SI Vault
William Peters
November 29, 1954
In his 25th year with the Lions, Lou has just ended one of his worst seasons. But he isn't worrying much?the admiring Columbia alumni probably will apologize to him
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November 29, 1954

Columbia Gets A Lot With A Little

In his 25th year with the Lions, Lou has just ended one of his worst seasons. But he isn't worrying much?the admiring Columbia alumni probably will apologize to him

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Lou Little stands six feet two inches, weighs 220 pounds and gives the impression of a man whose body has never been out of peak condition. Handball in the winter months helps take care of that. Fishing and golfing in the summer give him a tanned, healthy look that is the envy of his former players who now work in offices. He is an exponent of moderation in most things; he smokes only four or five cigarets a day, drinks very little and rarely stays up late. Where eating is concerned, he is only moderately moderate. He can down a steak that would normally serve four.

If Little has any personal vice, it is probably clothes. Friends estimate that he must own 50 suits. He expects his players to dress as neatly, if not as extravagantly as he does, and the penalty for appearing at training table without a shave has often been the forfeit of a complimentary ticket to a New York Football Giants game.

Perhaps the greatest compliment ever paid Little came in 1947 when Yale asked him to become its director of athletics and head football coach. Petrified at the thought of losing him, two prominent Columbia graduates?Major General William J. (Wild Bill) Donovan and New York District Attorney Frank S. Hogan?arranged a meeting between Lou and General Eisenhower, who had been announced as incoming president of the university.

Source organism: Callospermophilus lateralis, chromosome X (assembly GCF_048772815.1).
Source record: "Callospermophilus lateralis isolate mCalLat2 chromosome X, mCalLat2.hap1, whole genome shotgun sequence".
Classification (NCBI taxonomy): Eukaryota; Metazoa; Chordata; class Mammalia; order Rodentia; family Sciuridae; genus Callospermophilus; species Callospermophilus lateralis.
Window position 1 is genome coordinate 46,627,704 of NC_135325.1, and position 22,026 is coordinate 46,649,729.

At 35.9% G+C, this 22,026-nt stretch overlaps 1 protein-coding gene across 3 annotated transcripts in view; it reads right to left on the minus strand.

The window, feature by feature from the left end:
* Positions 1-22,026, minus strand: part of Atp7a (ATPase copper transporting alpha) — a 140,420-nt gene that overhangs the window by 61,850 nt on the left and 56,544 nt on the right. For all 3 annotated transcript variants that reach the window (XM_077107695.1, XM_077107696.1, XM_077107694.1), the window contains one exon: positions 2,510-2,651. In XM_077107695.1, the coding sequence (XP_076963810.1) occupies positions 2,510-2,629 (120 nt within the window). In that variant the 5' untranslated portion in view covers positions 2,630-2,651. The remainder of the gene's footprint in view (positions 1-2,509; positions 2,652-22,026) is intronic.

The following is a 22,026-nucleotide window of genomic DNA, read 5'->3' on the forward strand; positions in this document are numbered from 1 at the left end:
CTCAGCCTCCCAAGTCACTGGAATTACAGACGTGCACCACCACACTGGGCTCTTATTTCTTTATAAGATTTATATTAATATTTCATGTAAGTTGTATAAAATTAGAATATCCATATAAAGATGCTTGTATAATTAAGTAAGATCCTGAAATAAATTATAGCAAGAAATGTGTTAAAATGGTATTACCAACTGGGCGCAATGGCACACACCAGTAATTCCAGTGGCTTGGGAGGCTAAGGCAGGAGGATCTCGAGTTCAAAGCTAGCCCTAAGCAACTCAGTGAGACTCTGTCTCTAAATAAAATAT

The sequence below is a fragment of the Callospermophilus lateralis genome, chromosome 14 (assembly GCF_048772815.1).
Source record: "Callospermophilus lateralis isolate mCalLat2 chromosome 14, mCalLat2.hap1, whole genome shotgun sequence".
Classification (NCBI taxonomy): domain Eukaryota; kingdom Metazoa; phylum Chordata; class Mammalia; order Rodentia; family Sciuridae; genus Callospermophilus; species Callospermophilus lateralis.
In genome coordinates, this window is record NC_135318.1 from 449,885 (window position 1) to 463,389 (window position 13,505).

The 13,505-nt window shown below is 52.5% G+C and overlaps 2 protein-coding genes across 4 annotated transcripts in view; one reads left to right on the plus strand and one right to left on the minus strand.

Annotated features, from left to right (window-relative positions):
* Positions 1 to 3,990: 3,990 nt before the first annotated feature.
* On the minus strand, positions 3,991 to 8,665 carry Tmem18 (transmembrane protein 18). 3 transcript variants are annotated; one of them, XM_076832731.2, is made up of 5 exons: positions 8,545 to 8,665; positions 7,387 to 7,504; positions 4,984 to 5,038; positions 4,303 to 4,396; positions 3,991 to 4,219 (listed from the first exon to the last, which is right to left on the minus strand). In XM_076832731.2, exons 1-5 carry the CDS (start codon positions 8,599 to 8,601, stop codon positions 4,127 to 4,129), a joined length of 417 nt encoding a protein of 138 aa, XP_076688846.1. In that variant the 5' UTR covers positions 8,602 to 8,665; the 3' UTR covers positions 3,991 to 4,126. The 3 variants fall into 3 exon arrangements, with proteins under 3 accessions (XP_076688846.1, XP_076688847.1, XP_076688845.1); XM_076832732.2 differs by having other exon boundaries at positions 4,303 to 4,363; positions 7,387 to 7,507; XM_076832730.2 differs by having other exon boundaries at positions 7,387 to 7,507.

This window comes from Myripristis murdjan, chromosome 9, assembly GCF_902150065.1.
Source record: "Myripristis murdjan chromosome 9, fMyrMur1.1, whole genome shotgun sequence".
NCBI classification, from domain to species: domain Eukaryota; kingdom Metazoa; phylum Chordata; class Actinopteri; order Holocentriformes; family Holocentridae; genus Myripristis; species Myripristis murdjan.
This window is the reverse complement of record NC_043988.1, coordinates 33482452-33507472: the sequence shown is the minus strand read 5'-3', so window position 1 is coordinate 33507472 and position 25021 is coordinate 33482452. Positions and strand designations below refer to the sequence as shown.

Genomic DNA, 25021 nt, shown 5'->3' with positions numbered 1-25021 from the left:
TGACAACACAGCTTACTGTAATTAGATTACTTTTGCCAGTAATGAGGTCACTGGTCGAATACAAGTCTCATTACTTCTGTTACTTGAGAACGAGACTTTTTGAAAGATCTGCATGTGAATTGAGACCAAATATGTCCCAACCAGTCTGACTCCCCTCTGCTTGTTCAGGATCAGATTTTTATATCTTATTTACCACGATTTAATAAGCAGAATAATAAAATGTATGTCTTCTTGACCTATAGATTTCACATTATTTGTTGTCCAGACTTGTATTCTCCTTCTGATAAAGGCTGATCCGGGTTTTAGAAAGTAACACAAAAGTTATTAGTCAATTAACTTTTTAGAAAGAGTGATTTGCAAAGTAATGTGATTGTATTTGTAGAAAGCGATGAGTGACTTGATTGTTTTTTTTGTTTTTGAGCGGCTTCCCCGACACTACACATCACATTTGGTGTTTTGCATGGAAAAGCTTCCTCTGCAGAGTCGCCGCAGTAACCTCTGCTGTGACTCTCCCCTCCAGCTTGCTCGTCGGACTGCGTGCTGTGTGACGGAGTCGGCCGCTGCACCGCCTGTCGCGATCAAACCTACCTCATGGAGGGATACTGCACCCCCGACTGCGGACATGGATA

Nothing could have been better calculated to change Little's mind. General Eisenhower shook his hand warmly and reminded him that they had once coached against each other in 1924 when Eisenhower's Fort Meade team played Georgetown. Little was amazed at Eisenhower's memory of the details of the game. Then, in a more serious vein, General Eisenhower told him that he had been one of the people with whom he had looked forward to working. "You aren't going to let me down, are you?" he asked. Little's ideas of leaving Columbia ended right there.


Since then, Columbia's best season was in 1951, when the Lions won five games and lost only three?not exactly the kind of record that sends football coaches into flights of ecstasy. This season has been his worst in a long while. Many of Little's admirers had hoped for something more fitting in the way of a tribute this year to commemorate his silver anniversary at Columbia.

But Lou Little's record will never be compiled in a record book, for he has been to the hundreds of boys who have played under him much more than coach. Any attempt to sum up his wins and losses will have to reckon with the effect he has had on the lives of those boys?now men?who knew him not only on the practice field and at the sidelines of a game but as a crusading taskmaster who called them into his office when their grades were slipping, who advised them on courses of study and who, in more than one case, literally preached them into a profession.

Of the 11 starters on the 1948 team, seven are now in the professions. Joe Karas, Gene Shekitka and John Nork are doctors. Rossides, the passing star of the 1947 Army upset, is a lawyer in New York. Henry Briggs, Clyde Hampton and John Olson are engineers. Of the remaining four, two?Bill Lockwood and Adam Rakowski?are businessmen. Only two are still in football. Charlie Klemovich is a prep school coach and Lou Kusserow plays professionally with the Hamilton Tiger-Cats in the Canadian League. Columbia authorities hold that there is nothing unusual about the '48 team. It is representative of most. In a normal year an average of two players go into medicine, two into education and one each into engineering and law.

And this is Little's real record, the men who have gone on from Columbia College into graduate or professional schools and from there into worthwhile careers. Scattered throughout the country though they are, Little has never lost touch with the men who won their letters on his teams. Four times a year, he sits down and writes a letter to them all, sending news from Columbia, bringing them up to date with news of each other. Once a year, he sends each the addresses of all the others, urging them to keep in touch.

When the final score of Little's wins and losses at Columbia is added up, it will have to include a lot more than football games. And if his players of the past?his greatest rooting section?have anything to say about it, it will.

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